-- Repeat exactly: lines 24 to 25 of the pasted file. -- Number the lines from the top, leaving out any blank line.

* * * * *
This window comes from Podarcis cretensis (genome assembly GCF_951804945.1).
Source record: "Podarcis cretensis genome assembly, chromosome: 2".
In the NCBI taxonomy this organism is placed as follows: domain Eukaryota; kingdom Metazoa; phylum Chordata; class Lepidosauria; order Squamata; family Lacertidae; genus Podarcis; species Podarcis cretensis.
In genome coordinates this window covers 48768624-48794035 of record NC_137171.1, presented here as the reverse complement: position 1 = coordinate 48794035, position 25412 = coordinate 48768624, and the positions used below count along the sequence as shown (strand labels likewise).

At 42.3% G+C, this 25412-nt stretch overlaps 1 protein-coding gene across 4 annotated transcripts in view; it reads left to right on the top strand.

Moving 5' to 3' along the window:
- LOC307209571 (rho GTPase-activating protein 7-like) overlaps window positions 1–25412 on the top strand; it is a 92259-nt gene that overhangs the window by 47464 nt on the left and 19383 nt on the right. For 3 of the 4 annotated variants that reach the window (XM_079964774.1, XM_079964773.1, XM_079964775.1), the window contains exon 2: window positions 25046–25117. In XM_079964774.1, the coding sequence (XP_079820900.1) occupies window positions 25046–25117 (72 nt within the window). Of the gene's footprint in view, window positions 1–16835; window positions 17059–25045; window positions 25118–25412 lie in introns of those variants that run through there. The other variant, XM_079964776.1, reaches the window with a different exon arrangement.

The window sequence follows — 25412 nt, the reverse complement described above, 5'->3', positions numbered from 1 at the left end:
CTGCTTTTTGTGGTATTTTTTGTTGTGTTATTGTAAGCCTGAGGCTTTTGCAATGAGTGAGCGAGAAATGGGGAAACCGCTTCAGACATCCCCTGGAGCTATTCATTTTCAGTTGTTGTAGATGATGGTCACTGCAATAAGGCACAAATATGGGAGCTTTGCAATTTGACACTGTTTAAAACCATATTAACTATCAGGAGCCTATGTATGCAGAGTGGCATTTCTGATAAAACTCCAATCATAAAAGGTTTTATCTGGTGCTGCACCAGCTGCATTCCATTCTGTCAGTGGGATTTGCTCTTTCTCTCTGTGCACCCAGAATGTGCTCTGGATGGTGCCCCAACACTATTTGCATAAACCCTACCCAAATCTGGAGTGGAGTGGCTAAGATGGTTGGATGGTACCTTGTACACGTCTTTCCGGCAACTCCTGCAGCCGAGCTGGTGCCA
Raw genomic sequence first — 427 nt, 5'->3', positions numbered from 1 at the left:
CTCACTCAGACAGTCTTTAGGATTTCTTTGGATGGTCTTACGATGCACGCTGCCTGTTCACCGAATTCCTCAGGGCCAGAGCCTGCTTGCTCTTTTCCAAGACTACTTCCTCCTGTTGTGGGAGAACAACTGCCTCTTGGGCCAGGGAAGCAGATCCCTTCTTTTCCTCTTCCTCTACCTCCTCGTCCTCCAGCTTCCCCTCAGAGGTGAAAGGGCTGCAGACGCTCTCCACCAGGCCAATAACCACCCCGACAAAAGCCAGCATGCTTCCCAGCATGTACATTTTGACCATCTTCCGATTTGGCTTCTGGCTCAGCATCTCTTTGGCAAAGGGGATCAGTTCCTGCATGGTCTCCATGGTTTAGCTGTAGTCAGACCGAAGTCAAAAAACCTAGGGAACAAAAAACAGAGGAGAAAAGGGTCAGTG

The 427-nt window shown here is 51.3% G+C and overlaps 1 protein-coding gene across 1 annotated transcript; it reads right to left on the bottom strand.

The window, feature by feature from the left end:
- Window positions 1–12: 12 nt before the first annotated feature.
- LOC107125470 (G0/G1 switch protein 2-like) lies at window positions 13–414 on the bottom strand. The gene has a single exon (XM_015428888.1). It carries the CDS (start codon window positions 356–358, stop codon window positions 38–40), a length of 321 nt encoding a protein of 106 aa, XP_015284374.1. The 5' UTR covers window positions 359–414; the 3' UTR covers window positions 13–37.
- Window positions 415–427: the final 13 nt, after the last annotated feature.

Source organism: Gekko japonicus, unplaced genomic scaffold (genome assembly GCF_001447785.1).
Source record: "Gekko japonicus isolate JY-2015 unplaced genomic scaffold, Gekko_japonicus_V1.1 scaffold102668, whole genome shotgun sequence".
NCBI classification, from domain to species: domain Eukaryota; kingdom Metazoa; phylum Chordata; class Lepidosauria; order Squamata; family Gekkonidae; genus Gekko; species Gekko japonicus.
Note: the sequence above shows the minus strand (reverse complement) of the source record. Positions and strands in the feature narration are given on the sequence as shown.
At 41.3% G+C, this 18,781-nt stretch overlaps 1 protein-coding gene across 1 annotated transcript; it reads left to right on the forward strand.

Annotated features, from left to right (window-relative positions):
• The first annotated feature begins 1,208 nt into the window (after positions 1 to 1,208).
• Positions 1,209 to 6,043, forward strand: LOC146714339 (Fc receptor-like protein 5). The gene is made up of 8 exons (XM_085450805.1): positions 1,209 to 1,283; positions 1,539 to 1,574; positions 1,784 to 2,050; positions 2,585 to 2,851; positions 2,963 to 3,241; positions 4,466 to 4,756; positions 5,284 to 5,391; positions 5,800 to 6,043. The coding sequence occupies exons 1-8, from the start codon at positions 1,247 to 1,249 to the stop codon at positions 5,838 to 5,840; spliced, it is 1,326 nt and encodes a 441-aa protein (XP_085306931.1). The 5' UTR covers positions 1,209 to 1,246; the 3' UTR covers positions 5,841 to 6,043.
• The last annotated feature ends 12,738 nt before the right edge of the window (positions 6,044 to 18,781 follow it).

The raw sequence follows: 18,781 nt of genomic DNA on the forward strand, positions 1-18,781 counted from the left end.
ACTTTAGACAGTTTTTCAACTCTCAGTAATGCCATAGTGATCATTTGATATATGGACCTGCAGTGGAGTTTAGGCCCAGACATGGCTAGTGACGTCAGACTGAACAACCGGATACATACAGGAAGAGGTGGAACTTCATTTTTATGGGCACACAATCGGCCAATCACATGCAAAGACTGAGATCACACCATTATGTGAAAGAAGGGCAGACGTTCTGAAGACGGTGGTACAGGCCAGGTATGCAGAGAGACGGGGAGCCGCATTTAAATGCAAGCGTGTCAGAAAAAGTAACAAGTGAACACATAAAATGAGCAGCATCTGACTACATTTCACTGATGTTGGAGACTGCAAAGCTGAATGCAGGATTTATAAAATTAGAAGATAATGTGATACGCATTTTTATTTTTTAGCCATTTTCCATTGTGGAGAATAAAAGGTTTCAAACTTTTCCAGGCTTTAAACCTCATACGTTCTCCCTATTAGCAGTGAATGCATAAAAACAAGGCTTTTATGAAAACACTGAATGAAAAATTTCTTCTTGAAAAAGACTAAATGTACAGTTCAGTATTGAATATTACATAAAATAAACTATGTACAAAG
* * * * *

• Positions 1,209 to 6,043, forward strand: LOC146714339 (Fc receptor-like protein 5). The gene is made up of 8 exons (XM_085450805.1): positions 1,209 to 1,283; positions 1,539 to 1,574; positions 1,784 to 2,050; positions 2,585 to 2,851; positions 2,963 to 3,241; positions 4,466 to 4,756; positions 5,284 to 5,391; positions 5,800 to 6,043. The coding sequence occupies exons 1-8, from the start codon at positions 1,247 to 1,249 to the stop codon at positions 5,838 to 5,840; spliced, it is 1,326 nt and encodes a 441-aa protein (XP_085306931.1). The 5' UTR covers positions 1,209 to 1,246; the 3' UTR covers positions 5,841 to 6,043.
• The last annotated feature ends 12,738 nt before the right edge of the window (positions 6,044 to 18,781 follow it).